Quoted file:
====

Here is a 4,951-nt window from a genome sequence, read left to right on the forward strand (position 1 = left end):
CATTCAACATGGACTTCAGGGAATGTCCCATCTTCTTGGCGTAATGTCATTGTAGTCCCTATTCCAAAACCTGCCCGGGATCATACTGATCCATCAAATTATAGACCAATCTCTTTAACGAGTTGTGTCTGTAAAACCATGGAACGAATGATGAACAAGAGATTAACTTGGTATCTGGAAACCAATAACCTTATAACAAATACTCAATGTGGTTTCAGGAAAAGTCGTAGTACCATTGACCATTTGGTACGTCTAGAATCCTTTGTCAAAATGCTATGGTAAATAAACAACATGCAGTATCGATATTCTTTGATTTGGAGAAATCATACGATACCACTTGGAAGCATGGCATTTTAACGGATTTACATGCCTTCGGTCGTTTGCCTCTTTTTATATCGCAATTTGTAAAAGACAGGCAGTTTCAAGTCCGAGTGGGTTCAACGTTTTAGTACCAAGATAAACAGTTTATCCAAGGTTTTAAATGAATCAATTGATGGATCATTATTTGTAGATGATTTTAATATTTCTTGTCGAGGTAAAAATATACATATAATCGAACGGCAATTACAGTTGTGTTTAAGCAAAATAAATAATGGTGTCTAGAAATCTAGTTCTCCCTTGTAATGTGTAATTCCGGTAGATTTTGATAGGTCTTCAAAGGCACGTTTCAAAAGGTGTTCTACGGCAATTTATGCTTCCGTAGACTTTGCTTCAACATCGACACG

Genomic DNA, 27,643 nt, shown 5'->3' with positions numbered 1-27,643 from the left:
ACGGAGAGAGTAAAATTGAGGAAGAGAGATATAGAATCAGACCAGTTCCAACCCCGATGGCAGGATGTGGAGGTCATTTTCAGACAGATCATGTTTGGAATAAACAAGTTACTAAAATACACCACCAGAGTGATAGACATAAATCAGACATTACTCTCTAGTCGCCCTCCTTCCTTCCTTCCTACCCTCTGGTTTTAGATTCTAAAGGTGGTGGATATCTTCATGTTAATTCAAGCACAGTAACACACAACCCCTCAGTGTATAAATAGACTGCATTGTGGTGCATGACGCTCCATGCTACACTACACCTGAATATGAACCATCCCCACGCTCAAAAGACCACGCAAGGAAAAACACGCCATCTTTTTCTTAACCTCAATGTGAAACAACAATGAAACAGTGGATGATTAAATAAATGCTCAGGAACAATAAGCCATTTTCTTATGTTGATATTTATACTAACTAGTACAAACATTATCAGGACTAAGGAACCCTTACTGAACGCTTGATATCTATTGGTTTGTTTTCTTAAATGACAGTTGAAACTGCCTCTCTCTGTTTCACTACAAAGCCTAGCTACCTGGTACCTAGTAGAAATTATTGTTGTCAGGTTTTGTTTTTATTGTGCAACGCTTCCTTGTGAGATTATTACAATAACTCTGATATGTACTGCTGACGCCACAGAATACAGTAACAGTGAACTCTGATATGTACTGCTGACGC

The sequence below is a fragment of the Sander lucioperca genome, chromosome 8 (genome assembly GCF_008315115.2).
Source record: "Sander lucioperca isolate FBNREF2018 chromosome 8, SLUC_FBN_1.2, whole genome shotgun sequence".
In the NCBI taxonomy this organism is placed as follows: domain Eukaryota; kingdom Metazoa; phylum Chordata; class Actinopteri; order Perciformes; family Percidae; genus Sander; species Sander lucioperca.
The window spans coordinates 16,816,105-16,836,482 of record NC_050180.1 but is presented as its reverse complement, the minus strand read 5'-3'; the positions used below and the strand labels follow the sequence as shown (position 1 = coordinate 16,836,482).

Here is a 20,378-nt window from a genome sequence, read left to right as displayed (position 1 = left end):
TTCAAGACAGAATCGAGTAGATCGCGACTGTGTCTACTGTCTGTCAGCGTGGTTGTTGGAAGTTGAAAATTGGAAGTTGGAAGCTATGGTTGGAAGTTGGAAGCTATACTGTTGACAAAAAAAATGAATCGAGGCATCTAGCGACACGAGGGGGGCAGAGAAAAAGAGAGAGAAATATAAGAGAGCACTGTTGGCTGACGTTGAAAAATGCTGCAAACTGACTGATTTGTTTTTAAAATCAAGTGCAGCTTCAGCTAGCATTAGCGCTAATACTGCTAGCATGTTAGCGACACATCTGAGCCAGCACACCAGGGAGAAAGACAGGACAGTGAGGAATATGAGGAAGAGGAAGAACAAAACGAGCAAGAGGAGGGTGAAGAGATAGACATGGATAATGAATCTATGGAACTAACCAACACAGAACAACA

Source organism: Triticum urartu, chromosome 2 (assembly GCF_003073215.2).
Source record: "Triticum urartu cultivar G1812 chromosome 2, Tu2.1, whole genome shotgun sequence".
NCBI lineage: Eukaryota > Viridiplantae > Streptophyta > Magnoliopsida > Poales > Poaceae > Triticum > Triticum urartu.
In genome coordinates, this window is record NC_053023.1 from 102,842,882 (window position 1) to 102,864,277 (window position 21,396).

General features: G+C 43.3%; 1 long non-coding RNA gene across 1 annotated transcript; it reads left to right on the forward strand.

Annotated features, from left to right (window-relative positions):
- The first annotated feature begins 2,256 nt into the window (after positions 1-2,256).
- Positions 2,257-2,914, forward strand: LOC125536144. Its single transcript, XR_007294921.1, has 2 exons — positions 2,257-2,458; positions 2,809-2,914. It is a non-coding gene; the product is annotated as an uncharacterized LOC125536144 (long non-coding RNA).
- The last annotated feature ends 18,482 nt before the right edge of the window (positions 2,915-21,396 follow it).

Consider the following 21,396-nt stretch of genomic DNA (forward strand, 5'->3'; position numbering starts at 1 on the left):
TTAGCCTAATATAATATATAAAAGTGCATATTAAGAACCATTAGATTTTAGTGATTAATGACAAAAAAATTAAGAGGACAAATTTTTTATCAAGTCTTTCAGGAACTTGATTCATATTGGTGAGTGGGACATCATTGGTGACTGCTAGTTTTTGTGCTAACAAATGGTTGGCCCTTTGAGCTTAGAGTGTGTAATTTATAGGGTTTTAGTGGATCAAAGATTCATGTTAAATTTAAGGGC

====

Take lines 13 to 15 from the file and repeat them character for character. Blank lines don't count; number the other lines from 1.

NCBI lineage: Eukaryota > Viridiplantae > Streptophyta > Magnoliopsida > Poales > Poaceae > Triticum > Triticum urartu.
In genome coordinates, this window is record NC_053023.1 from 102,842,882 (window position 1) to 102,864,277 (window position 21,396).

General features: G+C 43.3%; 1 long non-coding RNA gene across 1 annotated transcript; it reads left to right on the forward strand.